Global leaders in New York – can they make progress on a new set of Development Goals?

In September Presidents and Prime Ministers were in New York for the annual United Nations General Assembly (UNGA). Among the issues they grappled with, two were of special interest to the development community – first, how to tackle Climate Change, and second, to make progress on fixing a new set of development goals.

Alongside the political figures, leaders of all the major development institutions were present. Institutions such as Gavi, the Global Vaccine Alliance; GPE (The Global Partnership for Education) and SUN (Scaling Up Nutrition) held events to publicise new successes or discuss innovations. UK civil society leaders were present during ‘UNGA week’, along with partners from the South.

An international consortium of NGOs called “Beyond2015” has been working to urge global leaders to set ambitious targets for the next set of Development Goals, starting 2016. The current Millennium Development Goals ran from 2000 and end in 2015.  Before she left the UK, Beyond 2015 asked Development Minister Lynn Featherstone to explain what the UK is hoping to achieve from the UN discussions.

The post 2015 negotiations is one of our top priorities in UN negotiations”, said Ms Featherstone. “UN negotiations so far have made some good progress, but there is much work to do. The current draft set of goals needs to be more concise, compelling and implementable.”

“The UK has shown leadership on setting strong development goals. But efforts to combat poverty will be totally undermined if Climate Change is not reversed. If the global climate does rise by 2 degrees we will face a very challenging situation – crop failures, steeply rising hunger, mass migration, to name just a few examples ”.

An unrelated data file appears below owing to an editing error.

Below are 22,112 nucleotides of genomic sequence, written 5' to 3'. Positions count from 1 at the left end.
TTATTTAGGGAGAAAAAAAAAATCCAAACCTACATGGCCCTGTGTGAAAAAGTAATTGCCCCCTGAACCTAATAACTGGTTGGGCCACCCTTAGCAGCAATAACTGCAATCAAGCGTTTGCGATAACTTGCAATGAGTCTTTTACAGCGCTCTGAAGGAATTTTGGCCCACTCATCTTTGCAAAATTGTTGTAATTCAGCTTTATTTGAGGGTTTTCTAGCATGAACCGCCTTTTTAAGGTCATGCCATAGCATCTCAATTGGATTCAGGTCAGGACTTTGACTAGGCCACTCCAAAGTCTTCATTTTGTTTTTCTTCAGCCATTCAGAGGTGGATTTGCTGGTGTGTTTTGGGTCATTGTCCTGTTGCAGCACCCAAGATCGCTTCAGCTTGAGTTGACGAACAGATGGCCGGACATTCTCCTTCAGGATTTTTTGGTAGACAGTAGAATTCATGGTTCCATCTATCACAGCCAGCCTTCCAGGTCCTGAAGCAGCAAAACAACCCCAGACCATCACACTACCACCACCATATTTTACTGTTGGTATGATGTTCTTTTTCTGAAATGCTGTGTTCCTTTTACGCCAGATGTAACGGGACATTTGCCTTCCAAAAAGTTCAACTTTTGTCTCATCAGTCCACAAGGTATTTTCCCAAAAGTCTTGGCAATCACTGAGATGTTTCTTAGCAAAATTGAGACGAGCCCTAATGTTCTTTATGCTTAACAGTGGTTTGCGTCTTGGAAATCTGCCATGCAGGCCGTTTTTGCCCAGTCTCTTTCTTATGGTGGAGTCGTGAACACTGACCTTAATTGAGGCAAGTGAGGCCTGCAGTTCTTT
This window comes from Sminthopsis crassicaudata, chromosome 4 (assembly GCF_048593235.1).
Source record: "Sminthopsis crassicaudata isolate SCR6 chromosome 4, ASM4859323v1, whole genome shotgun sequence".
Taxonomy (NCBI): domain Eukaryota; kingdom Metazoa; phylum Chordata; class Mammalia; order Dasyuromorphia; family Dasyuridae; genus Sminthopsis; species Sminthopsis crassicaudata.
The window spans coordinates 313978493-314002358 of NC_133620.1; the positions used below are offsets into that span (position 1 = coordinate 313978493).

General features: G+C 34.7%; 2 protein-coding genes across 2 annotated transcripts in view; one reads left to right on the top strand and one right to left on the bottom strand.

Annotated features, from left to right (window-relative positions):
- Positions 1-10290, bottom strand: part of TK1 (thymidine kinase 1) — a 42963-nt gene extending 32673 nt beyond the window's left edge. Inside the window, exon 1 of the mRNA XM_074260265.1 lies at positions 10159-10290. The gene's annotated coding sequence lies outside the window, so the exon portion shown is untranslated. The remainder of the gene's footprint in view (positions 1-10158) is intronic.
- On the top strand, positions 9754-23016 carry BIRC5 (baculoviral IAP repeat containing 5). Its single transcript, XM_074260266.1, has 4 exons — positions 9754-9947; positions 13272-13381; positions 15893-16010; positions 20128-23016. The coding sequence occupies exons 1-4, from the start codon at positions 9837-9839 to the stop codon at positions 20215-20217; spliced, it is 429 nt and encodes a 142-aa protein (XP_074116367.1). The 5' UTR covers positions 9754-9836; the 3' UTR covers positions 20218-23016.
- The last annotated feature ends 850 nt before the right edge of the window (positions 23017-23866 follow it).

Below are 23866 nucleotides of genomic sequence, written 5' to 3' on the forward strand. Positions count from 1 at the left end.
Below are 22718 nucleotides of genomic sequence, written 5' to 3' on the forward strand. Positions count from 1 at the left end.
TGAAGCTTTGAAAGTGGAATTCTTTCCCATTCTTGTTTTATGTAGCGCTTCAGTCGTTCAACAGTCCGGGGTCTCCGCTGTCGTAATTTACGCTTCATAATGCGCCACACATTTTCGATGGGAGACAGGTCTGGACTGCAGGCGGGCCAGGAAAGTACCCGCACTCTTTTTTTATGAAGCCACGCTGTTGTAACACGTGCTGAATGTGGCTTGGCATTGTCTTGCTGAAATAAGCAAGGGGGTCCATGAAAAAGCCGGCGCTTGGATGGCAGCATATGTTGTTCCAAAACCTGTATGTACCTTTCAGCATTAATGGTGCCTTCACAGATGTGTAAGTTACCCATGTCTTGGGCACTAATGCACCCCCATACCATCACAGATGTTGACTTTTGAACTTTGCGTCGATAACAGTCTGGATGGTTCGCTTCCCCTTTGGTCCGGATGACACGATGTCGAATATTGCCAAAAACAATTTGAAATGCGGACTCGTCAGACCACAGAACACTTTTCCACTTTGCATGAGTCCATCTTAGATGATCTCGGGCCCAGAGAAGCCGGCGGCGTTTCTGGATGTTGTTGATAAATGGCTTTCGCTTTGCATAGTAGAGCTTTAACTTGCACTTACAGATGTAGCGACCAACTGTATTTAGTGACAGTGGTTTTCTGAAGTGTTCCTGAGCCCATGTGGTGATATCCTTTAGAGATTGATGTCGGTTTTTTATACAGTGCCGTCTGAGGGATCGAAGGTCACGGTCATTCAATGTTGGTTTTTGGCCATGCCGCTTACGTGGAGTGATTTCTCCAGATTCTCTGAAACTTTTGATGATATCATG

The UK was represented in New York by Deputy PM Nick Clegg among others. The government is proud of recent progress on UK aid. A bill is moving through parliament to guarantee in law the current 0.7% of Gross National Income for international development. The second reading of the bill was supported by 166 MPs, with only 6 votes against. This is used by the UK as a ‘good example’, to encourage other countries to raise their aid contributions. As Lynn Featherstone described it: “We need to broaden the shoulders of the aid effort…. at present the same countries are supporting most of development programmes. We need a wider set of contributors.”

The Beyond 2015 negotiations now move into a new phase, to end next September (2015). BOND agencies will be listening closely to keep the UK to its word, and to try to encourage other countries to also increase their commitment. 270 agencies across the world recently wrote to UN Secretary General Ban Ki-Moon asking him to ensure that the new set of goals ‘leaves no-one behind’. Meaning: no goal can be considered achieved unless it is achieved for all sectors of the population – including the poorest and the traditionally marginalised. We are insistent that the next development framework includes ambitious goals – and that this time the goal is not a reduction in poverty but an end to extreme poverty by 2030.

By Steve Lewis – Global Health Advocacy Manager for RESULTS UK

Useful twitter links:

Steve Lewis – @owstonlewis

HEART – @HEART_RES

Beyond2015 – @Beyond2015

Gavi – @Gavi

Global Partnership for Education – @GPforEducation

SUN – @SUN_Movement

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